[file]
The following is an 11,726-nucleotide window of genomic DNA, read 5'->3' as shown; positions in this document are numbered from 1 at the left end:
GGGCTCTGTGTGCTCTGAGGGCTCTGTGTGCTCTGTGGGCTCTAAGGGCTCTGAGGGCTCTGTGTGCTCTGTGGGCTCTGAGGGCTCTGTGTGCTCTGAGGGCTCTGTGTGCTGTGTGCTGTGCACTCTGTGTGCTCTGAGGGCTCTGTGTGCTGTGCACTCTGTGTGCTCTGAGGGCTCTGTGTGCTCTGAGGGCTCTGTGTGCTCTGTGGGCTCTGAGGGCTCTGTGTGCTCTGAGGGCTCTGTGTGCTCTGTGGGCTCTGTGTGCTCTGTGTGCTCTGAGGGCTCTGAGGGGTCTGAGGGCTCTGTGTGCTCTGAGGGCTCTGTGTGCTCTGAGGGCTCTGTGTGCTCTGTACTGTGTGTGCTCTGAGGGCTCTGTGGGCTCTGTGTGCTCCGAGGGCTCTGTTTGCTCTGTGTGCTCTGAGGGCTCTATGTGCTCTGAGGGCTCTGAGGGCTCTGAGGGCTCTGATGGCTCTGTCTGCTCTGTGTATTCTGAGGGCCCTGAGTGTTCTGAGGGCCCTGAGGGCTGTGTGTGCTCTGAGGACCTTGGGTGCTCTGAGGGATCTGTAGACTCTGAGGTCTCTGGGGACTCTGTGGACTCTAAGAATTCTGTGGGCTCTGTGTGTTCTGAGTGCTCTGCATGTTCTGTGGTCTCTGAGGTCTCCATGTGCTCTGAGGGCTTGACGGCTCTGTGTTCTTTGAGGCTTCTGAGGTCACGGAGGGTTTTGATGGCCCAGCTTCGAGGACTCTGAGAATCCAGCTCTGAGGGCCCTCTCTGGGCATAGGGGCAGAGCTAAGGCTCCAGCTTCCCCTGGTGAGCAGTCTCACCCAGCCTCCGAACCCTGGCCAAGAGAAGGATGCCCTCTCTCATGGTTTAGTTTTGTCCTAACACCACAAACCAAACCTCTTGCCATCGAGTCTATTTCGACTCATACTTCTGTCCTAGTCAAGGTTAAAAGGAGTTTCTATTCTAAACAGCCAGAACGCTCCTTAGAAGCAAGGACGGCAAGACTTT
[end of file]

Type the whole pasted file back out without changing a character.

The following is an 11,726-nucleotide window of genomic DNA, read 5'->3' as shown; positions in this document are numbered from 1 at the left end:
GGGCTCTGTGTGCTCTGAGGGCTCTGTGTGCTCTGTGGGCTCTAAGGGCTCTGAGGGCTCTGTGTGCTCTGTGGGCTCTGAGGGCTCTGTGTGCTCTGAGGGCTCTGTGTGCTGTGTGCTGTGCACTCTGTGTGCTCTGAGGGCTCTGTGTGCTGTGCACTCTGTGTGCTCTGAGGGCTCTGTGTGCTCTGAGGGCTCTGTGTGCTCTGTGGGCTCTGAGGGCTCTGTGTGCTCTGAGGGCTCTGTGTGCTCTGTGGGCTCTGTGTGCTCTGTGTGCTCTGAGGGCTCTGAGGGGTCTGAGGGCTCTGTGTGCTCTGAGGGCTCTGTGTGCTCTGAGGGCTCTGTGTGCTCTGTACTGTGTGTGCTCTGAGGGCTCTGTGGGCTCTGTGTGCTCCGAGGGCTCTGTTTGCTCTGTGTGCTCTGAGGGCTCTATGTGCTCTGAGGGCTCTGAGGGCTCTGAGGGCTCTGATGGCTCTGTCTGCTCTGTGTATTCTGAGGGCCCTGAGTGTTCTGAGGGCCCTGAGGGCTGTGTGTGCTCTGAGGACCTTGGGTGCTCTGAGGGATCTGTAGACTCTGAGGTCTCTGGGGACTCTGTGGACTCTAAGAATTCTGTGGGCTCTGTGTGTTCTGAGTGCTCTGCATGTTCTGTGGTCTCTGAGGTCTCCATGTGCTCTGAGGGCTTGACGGCTCTGTGTTCTTTGAGGCTTCTGAGGTCACGGAGGGTTTTGATGGCCCAGCTTCGAGGACTCTGAGAATCCAGCTCTGAGGGCCCTCTCTGGGCATAGGGGCAGAGCTAAGGCTCCAGCTTCCCCTGGTGAGCAGTCTCACCCAGCCTCCGAACCCTGGCCAAGAGAAGGATGCCCTCTCTCATGGTTTAGTTTTGTCCTAACACCACAAACCAAACCTCTTGCCATCGAGTCTATTTCGACTCATACTTCTGTCCTAGTCAAGGTTAAAAGGAGTTTCTATTCTAAACAGCCAGAACGCTCCTTAGAAGCAAGGACGGCAAGACTTT